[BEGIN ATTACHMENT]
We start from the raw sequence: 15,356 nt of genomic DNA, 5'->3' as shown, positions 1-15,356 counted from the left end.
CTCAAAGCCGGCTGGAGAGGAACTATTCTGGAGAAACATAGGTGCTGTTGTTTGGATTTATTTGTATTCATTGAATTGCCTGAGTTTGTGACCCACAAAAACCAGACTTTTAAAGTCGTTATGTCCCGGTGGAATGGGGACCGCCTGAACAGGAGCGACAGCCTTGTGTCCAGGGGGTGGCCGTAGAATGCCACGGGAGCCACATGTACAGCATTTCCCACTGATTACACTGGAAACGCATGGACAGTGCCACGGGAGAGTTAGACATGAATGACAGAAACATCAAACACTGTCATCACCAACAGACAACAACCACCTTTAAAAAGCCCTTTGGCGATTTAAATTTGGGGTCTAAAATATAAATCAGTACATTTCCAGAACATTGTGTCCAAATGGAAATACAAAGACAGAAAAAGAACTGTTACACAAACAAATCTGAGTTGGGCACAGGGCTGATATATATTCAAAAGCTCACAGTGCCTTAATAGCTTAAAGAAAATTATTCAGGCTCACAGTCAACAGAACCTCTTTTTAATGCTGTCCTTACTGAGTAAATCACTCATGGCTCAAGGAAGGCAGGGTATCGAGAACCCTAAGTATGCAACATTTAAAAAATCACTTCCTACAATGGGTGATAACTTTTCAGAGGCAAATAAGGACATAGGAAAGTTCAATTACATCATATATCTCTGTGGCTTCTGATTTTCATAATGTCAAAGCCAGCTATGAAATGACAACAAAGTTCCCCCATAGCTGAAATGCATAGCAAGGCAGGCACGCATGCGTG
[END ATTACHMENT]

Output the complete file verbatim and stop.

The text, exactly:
We start from the raw sequence: 15,356 nt of genomic DNA, 5'->3' as shown, positions 1-15,356 counted from the left end.
CTCAAAGCCGGCTGGAGAGGAACTATTCTGGAGAAACATAGGTGCTGTTGTTTGGATTTATTTGTATTCATTGAATTGCCTGAGTTTGTGACCCACAAAAACCAGACTTTTAAAGTCGTTATGTCCCGGTGGAATGGGGACCGCCTGAACAGGAGCGACAGCCTTGTGTCCAGGGGGTGGCCGTAGAATGCCACGGGAGCCACATGTACAGCATTTCCCACTGATTACACTGGAAACGCATGGACAGTGCCACGGGAGAGTTAGACATGAATGACAGAAACATCAAACACTGTCATCACCAACAGACAACAACCACCTTTAAAAAGCCCTTTGGCGATTTAAATTTGGGGTCTAAAATATAAATCAGTACATTTCCAGAACATTGTGTCCAAATGGAAATACAAAGACAGAAAAAGAACTGTTACACAAACAAATCTGAGTTGGGCACAGGGCTGATATATATTCAAAAGCTCACAGTGCCTTAATAGCTTAAAGAAAATTATTCAGGCTCACAGTCAACAGAACCTCTTTTTAATGCTGTCCTTACTGAGTAAATCACTCATGGCTCAAGGAAGGCAGGGTATCGAGAACCCTAAGTATGCAACATTTAAAAAATCACTTCCTACAATGGGTGATAACTTTTCAGAGGCAAATAAGGACATAGGAAAGTTCAATTACATCATATATCTCTGTGGCTTCTGATTTTCATAATGTCAAAGCCAGCTATGAAATGACAACAAAGTTCCCCCATAGCTGAAATGCATAGCAAGGCAGGCACGCATGCGTG